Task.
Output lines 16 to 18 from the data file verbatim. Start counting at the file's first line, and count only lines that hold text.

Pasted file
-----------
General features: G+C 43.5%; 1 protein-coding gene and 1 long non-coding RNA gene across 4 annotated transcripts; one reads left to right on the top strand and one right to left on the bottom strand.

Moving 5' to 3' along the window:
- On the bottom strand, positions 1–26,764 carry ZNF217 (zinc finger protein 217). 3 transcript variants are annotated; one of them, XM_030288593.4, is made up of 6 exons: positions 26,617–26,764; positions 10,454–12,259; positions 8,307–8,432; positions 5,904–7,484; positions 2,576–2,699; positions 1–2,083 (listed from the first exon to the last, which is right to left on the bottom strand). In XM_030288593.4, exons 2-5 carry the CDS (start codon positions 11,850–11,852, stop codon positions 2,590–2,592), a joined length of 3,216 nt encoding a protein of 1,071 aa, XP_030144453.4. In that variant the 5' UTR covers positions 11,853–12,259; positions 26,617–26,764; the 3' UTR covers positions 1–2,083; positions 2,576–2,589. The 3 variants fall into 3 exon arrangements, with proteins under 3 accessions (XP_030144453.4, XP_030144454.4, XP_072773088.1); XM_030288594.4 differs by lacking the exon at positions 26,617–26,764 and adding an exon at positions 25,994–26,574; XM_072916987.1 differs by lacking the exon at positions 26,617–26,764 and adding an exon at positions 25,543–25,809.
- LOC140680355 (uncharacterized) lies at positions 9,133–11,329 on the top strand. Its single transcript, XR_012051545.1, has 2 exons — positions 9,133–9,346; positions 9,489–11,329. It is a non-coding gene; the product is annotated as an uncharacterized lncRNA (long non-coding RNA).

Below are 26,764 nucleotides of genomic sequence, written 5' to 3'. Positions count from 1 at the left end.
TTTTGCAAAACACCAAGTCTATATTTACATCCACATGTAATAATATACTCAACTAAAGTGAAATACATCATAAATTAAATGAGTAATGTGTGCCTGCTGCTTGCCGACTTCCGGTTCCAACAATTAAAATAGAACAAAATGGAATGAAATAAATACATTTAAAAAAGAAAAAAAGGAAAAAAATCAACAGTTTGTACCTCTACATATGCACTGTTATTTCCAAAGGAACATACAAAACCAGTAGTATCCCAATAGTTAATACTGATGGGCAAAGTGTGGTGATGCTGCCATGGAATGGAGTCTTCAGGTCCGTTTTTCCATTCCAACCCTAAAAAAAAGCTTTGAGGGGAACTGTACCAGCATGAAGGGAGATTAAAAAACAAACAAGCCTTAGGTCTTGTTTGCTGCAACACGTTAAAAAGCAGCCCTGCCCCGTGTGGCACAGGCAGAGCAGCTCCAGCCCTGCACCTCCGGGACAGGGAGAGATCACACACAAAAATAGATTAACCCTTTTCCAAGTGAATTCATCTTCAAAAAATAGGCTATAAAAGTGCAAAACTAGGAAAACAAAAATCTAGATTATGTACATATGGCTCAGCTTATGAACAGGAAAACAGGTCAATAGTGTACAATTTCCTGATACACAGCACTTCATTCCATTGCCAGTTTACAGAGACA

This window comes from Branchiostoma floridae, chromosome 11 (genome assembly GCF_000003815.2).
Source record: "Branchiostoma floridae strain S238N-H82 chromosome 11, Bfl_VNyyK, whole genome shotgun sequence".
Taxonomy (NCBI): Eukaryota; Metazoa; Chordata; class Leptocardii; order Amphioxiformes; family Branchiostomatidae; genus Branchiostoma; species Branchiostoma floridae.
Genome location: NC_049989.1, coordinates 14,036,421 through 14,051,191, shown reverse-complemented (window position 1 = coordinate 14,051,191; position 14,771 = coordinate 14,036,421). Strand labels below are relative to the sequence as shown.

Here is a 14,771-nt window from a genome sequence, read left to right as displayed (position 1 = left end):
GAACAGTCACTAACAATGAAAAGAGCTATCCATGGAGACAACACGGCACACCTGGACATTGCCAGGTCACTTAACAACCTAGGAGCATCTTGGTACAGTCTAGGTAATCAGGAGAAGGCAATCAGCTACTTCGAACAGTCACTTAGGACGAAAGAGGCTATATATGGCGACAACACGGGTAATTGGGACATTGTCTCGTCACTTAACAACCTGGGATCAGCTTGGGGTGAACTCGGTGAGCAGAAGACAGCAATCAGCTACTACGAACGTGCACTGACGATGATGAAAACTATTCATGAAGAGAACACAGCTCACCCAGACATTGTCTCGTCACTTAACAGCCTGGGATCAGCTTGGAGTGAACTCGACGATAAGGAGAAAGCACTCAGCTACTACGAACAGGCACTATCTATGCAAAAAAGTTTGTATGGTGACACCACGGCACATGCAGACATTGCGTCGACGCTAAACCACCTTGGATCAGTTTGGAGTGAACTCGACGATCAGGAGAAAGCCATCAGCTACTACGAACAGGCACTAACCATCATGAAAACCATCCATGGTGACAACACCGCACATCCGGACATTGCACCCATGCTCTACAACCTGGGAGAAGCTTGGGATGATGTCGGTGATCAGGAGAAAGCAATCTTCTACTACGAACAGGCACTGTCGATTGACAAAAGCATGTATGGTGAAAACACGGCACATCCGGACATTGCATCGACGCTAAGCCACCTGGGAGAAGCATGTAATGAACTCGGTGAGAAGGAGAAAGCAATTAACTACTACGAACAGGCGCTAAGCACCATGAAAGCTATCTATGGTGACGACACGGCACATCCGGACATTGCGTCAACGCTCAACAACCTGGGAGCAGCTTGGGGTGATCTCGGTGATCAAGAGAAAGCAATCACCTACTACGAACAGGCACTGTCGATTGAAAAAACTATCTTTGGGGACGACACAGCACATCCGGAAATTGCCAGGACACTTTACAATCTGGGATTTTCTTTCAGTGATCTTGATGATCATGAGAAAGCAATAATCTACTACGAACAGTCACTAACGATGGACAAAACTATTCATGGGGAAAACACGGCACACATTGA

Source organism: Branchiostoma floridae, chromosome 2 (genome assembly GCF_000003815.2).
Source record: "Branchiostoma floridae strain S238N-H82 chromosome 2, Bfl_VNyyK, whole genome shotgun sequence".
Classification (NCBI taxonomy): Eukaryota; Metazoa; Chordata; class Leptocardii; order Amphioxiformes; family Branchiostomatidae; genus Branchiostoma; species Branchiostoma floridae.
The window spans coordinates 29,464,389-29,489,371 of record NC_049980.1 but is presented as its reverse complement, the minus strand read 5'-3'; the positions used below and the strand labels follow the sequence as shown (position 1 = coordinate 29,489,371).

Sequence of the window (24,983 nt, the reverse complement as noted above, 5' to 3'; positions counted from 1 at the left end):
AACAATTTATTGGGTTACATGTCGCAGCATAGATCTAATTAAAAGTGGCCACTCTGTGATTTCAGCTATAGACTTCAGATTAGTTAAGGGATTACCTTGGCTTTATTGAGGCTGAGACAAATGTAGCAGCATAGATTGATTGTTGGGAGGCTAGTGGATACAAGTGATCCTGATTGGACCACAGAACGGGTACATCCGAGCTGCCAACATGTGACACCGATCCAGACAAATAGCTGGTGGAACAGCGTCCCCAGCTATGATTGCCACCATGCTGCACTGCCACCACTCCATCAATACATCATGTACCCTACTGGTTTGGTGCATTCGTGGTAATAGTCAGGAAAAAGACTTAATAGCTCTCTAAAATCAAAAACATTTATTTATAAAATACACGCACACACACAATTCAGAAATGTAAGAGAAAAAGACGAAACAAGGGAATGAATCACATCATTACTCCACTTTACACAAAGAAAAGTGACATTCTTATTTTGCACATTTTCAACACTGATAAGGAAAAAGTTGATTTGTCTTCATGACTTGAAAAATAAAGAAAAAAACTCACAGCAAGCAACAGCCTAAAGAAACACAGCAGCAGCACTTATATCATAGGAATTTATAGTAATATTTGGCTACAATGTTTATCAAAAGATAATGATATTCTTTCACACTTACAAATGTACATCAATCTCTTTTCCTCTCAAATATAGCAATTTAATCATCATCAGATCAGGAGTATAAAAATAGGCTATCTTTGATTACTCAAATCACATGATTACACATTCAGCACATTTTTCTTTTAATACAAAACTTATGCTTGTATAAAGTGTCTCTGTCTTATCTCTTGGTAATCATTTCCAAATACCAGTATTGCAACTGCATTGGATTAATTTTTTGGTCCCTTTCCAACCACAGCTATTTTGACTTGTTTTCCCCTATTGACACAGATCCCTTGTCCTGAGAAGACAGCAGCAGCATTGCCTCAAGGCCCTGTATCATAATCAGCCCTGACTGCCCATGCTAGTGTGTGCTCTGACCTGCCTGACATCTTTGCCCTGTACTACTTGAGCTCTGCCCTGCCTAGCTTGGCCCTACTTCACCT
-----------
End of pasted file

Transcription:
The window spans coordinates 29,464,389-29,489,371 of record NC_049980.1 but is presented as its reverse complement, the minus strand read 5'-3'; the positions used below and the strand labels follow the sequence as shown (position 1 = coordinate 29,489,371).

Sequence of the window (24,983 nt, the reverse complement as noted above, 5' to 3'; positions counted from 1 at the left end):
AACAATTTATTGGGTTACATGTCGCAGCATAGATCTAATTAAAAGTGGCCACTCTGTGATTTCAGCTATAGACTTCAGATTAGTTAAGGGATTACCTTGGCTTTATTGAGGCTGAGACAAATGTAGCAGCATAGATTGATTGTTGGGAGGCTAGTGGATACAAGTGATCCTGATTGGACCACAGAACGGGTACATCCGAGCTGCCAACATGTGACACCGATCCAGACAAATAGCTGGTGGAACAGCGTCCCCAGCTATGATTGCCACCATGCTGCACTGCCACCACTCCATCAATACATCATGTACCCTACTGGTTTGGTGCATTCGTGGTAATAGTCAGGAAAAAGACTTAATAGCTCTCTAAAATCAAAAACATTTATTTATAAAATACACGCACACACACAATTCAGAAATGTAAGAGAAAAAGACGAAACAAGGGAATGAATCACATCATTACTCCACTTTACACAAAGAAAAGTGACATTCTTATTTTGCACATTTTCAACACTGATAAGGAAAAAGTTGATTTGTCTTCATGACTTGAAAAATAAAGAAAAAAACTCACAGCAAGCAACAGCCTAAAGAAACACAGCAGCAGCACTTATATCATAGGAATTTATAGTAATATTTGGCTACAATGTTTATCAAAAGATAATGATATTCTTTCACACTTACAAATGTACATCAATCTCTTTTCCTCTCAAATATAGCAATTTAATCATCATCAGATCAGGAGTATAAAAATAGGCTATCTTTGATTACTCAAATCACATGATTACACATTCAGCACATTTTTCTTTTAATACAAAACTTATGCTTGTATAAAGTGTCTCTGTCTTATCTCTTGGTAATCATTTCCAAATACCAGTATTGCAACTGCATTGGATTAATTTTTTGGTCCCTTTCCAACCACAGCTATTTTGACTTGTTTTCCCCTATTGACACAGATCCCTTGTCCTGAGAAGACAGCAGCAGCATTGCCTCAAGGCCCTGTATCATAATCAGCCCTGACTGCCCATGCTAGTGTGTGCTCTGACCTGCCTGACATCTTTGCCCTGTACTACTTGAGCTCTGCCCTGCCTAGCTTGGCCCTACTTCACCT